Dear white people,

Let’s get real, fellow white people. We are afraid of Black people. Even for those of us who have worked diligently on our racism, who have tons of Black friends, some black people scare us, the young men, maybe, with low slung pants, who listen to that music that most of us older folks don’t really like.

We need to get over this fear. If we are going to get Bernie Sanders elected, if we are going to build a movement for a society that puts people before profit, we need to get beyond this fear.

The best way to get over our fear is to make friends with Black people. This is easier than we think. Considering all the hostility Black people get from white people, all the myriad microaggressions, in my experience most Black people are hungry for white allies, no matter how awkward we are at first. And there will be awkward uncomfortable moments. But if we want to stay in our comfort zone, we probably should give up on the revolution, because it won’t happen. The revolution is not a dinner party, someone once said.

Let me tell you my story, some of which is fictionalized in my forthcoming novel, White Knight. I had a job as a temporary teacher at a school in a low income, mostly black neighborhood in San Francisco. We’re talking mid 70s here. I was separating from my first wife and decided to move into an all-black housing project near the school so that if I needed to fight for my job I would have access to parent support – basically for selfish or at least self-interested reasons. I had been through a similar experience at another school. I was scared as shit at first. I hadn’t grown up around Black people. I had a few Black friends. This was a complex of buildings, Geneva Towers, with upwards of 500 apartments. (You can see the implosion of this complex — another story — in the background of my blog). I was surprised at how welcoming everyone was. In my experience, Black people by and large really like it when we reach out to them, when we can cut through the bullshit and get human with them. Long story short, I did lose the job, I kind of tried to organize the parents, but it didn’t work. Still I stayed and became a respected member of that community. Lots of other stuff happened but you’ll have to read the book (White Knight) to get that story, no spoilers here.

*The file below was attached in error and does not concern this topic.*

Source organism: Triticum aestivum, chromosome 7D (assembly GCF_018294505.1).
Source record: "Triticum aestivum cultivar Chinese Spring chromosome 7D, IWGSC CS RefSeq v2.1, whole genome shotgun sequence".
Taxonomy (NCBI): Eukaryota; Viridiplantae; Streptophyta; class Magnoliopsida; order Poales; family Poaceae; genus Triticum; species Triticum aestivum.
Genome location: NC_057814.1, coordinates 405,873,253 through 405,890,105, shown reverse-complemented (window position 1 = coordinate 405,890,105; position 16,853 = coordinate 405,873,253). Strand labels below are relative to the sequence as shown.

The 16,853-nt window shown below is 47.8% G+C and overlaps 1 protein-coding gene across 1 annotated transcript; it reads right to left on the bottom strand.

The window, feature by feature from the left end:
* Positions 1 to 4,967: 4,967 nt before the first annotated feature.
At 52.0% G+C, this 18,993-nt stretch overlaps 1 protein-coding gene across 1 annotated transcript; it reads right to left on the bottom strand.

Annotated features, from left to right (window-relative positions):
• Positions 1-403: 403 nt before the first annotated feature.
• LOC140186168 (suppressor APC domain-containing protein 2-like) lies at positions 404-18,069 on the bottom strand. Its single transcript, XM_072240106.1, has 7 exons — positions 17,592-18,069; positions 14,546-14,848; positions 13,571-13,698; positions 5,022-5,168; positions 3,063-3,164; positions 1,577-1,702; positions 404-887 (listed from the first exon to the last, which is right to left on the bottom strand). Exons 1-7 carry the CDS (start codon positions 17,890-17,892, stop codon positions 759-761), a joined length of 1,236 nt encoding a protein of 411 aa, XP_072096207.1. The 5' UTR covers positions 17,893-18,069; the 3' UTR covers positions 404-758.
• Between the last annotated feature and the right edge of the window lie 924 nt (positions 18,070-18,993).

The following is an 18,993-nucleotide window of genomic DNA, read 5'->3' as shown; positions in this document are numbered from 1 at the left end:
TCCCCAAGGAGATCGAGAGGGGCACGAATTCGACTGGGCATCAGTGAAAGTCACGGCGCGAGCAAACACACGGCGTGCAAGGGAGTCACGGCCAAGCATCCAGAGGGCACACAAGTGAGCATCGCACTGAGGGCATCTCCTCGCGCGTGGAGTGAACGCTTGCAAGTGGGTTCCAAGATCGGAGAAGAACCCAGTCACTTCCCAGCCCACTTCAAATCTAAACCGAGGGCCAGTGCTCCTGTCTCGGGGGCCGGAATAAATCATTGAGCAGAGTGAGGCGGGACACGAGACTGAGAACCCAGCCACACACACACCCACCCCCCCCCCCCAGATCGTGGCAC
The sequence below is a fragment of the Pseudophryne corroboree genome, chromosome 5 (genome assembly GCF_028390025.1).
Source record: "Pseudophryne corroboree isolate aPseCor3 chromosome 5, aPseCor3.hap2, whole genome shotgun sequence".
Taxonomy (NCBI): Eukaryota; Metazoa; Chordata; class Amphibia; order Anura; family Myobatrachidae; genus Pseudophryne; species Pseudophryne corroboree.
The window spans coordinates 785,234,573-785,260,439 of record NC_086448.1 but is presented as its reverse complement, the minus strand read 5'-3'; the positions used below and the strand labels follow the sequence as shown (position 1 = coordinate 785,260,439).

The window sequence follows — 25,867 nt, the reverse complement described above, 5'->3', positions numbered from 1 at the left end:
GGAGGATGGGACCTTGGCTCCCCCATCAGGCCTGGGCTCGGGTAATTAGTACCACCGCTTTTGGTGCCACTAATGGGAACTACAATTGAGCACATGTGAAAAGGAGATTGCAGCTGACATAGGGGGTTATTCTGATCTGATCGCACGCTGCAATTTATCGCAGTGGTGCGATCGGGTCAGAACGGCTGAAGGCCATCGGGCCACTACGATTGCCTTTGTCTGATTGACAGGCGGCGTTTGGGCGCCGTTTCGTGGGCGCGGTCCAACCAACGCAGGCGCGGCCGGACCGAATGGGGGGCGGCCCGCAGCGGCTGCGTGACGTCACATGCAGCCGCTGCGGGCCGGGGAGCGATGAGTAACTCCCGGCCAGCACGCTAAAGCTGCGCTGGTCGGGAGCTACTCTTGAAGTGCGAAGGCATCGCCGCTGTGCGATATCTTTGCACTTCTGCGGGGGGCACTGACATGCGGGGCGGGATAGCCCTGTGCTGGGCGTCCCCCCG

In my experience, Black – and Latino – culture is incredibly warm and welcoming. Suffering from oppression forces you to get in touch with your humanity, which helps you to see the humanity in others.

So, if you want Bernie to win and you want to help develop a society that places people before profit, make friends with some Black people.

Ironically, many of us white progressives, perpetrators of gentrification that we are, now live in integrated neighborhoods. Get to know your neighbors. You have more in common than you have differences.

One difference is the economic situation. To conjure up some empathy for Black people, it might be useful to look at the statistics. In 2010, the median wealth of white families was $113,000. The median wealth of Black families was $6000. That’s a ratio of 20 to1, or to put it another way, Black wealth is 5% of white wealth. Median. So, if you’re somewhere near the white median, imagine what life would be like if you suddenly lost 95% of your money and property. Imagine what it would like to struggle to pay the rent every month, to drive an old car that breaks down once a month, but you don’t have the money to fix it. Imagine you’ve used all your food stamps and there’s still a week to go in the month and there’s no food in the house. Imagine you’ve gotten a few parking tickets but you couldn’t afford to pay them so you end up owing three times as much. Imagine watching your kids go to bed after a bowl of cereal with powdered milk because that’s all you have. Most of us median whites can get through life’s petty annoyances by throwing money at them. This is what white privilege looks like.

White people were not born racist, but we are forced to suck it in with our mother’s milk. We resisted the imposition of racist ideas as much as we could, but the onslaught was relentless. Much of our racism derives from the fear engendered by segregation – most of us grow up with little contact with Black people. This is why the integrationist movement was so important to us, more so probably than for Blacks. We wanted to overcome our fear of Black people. We knew it was wrong and limiting us. But we also knew unconsciously that if we were treated as viciously as Black people, we would harbor murder in our hearts. We are surprised when we do get to know Black people that they don’t by and large resent us, that they, more than we, tend to understand that it is the system that is responsible for the grotesque inequality that exists between us.

I do think a national discussion around ending the war on Black people will help. The more white people hear that the ratio of white wealth to Black wealth is 20:1, the more they will wonder how such a grotesque injustice came about. The more they find out about how the New Deal essentially excluded Blacks, that Social Security and unemployment insurance did not apply to domestic or agricultural workers, fields of employment that were overwhelmingly Black; the more they hear about redlining and reverse redlining that deprived and still deprives blacks of attaining equity in a house, they will come around to supporting ways of redressing the injustice. White people hate injustice. We just all too often fail to see it.

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